Prime Minister Shahid Khaqan Abbasi Sunday inaugurated the first ever LNG terminal of the country here to help bring down the cost of power production and bridge the prevailing gas deficit.
Established by Engro Pakistan, the plant has been completed in a record 330 days and succeeded to transfer 100 LNG ships at the terminal since operation. Pakistan has so far saved approximately US$ 1.7 billion by importing liquefied natural gas (LNG) that was cheaper than furnace oil and diesel – major fuel sources used to run Pakistan's power plants.
LNG is also the cleanest burning hydrocarbon and the greenest fossil fuel. Compared to furnace oil, LNG is more efficient in power generation and has much lower operational costs thus contributing most to lower energy prices to end customer.
Pakistan has a gas deficit of approximately over 2.5 billion cubic feet and current LNG import is reducing this deficit by 20 to 25 percent. Internationally, over 240 MTPA of LNG is traded worldwide, out of which more than 170 MTPA is tied to take or Pay Contracts worldwide. Even coal dominated economies like South Africa have made the gas decision and are now developing framework to ensure imports of LNG.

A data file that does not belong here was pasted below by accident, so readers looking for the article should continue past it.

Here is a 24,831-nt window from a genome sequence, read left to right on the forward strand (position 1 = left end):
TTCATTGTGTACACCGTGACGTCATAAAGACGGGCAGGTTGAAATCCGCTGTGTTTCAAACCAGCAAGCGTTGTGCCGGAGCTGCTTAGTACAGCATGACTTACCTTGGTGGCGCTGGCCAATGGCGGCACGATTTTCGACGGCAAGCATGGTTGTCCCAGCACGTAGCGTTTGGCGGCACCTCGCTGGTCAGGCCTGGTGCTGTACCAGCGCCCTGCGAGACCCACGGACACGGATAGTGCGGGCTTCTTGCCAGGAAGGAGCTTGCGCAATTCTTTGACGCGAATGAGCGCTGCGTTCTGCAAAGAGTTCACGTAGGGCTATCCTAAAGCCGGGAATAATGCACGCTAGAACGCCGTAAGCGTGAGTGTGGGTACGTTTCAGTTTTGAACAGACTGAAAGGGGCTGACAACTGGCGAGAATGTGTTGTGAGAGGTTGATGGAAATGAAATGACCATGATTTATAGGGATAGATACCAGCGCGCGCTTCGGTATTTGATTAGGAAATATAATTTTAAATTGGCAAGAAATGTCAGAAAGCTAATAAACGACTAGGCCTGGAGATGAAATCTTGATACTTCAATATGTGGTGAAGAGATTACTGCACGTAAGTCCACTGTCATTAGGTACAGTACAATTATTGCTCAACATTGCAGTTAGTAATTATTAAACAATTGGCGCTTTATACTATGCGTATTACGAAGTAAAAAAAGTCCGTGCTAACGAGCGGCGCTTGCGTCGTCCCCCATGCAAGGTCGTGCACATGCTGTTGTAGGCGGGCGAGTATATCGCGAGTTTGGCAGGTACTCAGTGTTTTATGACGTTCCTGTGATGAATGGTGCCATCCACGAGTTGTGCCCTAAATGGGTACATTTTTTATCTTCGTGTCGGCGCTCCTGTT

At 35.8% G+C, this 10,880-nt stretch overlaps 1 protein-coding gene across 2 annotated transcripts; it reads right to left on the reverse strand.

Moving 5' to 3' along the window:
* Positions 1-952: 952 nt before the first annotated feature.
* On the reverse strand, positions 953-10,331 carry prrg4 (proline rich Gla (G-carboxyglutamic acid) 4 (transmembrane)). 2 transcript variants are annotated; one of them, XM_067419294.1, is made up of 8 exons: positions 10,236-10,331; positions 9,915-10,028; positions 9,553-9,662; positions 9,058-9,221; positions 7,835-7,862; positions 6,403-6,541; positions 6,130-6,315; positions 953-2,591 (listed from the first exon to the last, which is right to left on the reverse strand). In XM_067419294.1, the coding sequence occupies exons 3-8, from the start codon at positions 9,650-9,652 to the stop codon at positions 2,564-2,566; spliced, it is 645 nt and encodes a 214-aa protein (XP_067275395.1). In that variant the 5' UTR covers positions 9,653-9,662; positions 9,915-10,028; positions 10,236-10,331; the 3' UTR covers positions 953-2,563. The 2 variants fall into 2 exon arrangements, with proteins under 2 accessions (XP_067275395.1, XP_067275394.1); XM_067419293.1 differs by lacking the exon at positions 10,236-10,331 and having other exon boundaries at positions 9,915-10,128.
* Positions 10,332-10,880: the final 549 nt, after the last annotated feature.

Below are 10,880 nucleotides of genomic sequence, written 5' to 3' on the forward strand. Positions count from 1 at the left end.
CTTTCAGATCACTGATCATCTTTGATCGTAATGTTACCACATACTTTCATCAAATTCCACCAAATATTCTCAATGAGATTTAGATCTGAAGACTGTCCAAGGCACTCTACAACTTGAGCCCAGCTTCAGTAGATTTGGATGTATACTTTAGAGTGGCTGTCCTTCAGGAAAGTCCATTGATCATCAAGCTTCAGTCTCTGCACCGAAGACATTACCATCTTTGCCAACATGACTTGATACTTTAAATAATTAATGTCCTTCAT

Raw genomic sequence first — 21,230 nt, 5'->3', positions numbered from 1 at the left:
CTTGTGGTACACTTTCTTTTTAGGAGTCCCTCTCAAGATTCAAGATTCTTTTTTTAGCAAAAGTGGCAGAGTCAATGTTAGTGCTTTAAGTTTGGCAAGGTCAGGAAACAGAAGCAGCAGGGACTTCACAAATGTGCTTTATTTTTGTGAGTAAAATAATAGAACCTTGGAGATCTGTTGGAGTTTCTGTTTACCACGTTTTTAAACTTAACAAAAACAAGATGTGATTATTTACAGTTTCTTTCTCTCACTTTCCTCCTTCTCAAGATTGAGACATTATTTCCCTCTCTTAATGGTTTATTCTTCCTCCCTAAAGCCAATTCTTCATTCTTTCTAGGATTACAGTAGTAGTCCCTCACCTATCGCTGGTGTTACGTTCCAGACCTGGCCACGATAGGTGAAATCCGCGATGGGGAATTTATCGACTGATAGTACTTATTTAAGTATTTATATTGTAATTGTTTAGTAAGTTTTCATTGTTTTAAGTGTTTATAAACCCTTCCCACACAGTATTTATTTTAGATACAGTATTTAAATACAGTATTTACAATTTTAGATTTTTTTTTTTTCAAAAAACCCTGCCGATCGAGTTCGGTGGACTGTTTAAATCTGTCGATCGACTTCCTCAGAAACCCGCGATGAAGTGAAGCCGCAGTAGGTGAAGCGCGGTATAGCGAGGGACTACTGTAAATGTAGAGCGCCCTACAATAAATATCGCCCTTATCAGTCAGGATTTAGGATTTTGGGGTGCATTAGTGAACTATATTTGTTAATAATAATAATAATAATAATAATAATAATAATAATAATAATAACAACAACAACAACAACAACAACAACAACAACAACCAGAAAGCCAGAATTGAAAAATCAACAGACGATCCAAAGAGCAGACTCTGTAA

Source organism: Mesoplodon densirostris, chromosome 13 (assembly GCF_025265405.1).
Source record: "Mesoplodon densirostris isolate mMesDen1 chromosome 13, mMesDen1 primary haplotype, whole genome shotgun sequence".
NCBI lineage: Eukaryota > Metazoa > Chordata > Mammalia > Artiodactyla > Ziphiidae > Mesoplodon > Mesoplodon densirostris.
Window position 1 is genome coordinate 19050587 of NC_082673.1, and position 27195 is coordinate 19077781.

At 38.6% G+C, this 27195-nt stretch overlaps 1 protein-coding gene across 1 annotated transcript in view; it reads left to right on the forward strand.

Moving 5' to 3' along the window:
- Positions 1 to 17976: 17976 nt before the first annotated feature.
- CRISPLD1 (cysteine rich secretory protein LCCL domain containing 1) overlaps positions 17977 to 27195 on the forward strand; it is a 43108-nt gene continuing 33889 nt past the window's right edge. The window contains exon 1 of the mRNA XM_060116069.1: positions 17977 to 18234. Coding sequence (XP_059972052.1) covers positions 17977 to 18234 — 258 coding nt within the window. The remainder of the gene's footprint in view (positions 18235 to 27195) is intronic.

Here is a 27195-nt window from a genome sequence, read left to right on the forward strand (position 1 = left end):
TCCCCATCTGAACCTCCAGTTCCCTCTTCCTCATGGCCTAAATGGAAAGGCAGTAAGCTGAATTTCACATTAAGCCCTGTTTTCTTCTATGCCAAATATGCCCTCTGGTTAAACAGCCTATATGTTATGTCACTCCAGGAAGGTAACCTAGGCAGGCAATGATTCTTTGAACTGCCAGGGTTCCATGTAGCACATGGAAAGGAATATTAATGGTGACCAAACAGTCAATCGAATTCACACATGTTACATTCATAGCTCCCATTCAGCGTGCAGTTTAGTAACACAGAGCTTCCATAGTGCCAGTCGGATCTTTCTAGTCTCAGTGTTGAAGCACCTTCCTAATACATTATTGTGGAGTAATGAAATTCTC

Pakistan has imported historic 6.1 million tons of LNG through country's first LNG terminal at Port Qasim. Engro's LNG terminal has so far handled 100 LNG cargo ships at its LNG terminal and re-gasified approximately 300 billion cubic feet of gas into the gas distribution network of the country within 26 months.
Commissioned on March 28, 2015, Engro's LNG terminal at Port Qasim has the capacity to re-gasify 600 mmscfd gases. The terminal was developed by Engro and delivered after the Government of Pakistan issued a transparent and competitive bidding process evaluated by independent consultants and industry experts from the United Kingdom.
Ever since the induction of LNG into country's gas distribution network, the government has brought 2,200 MW of power generation online by switching it from expensive liquid fuels.
This infrastructure breakthrough has enabled the government to address the energy crisis through investment in new gas fired power plants for additional 3,600 MW power generation capacities. These power plants are under construction at Sheikhupura, Jhang and Kasur districts and will be Pakistan's most efficient power generation units.
Additionally the government was making capacity Take or Pay payments to five Independent Power Producers despite them operating at zero to just 50 percent of capacity.
The supply of gas enables these units to raise their production in an economical manner as the gas to diesel arbitrage brought per unit production costs down.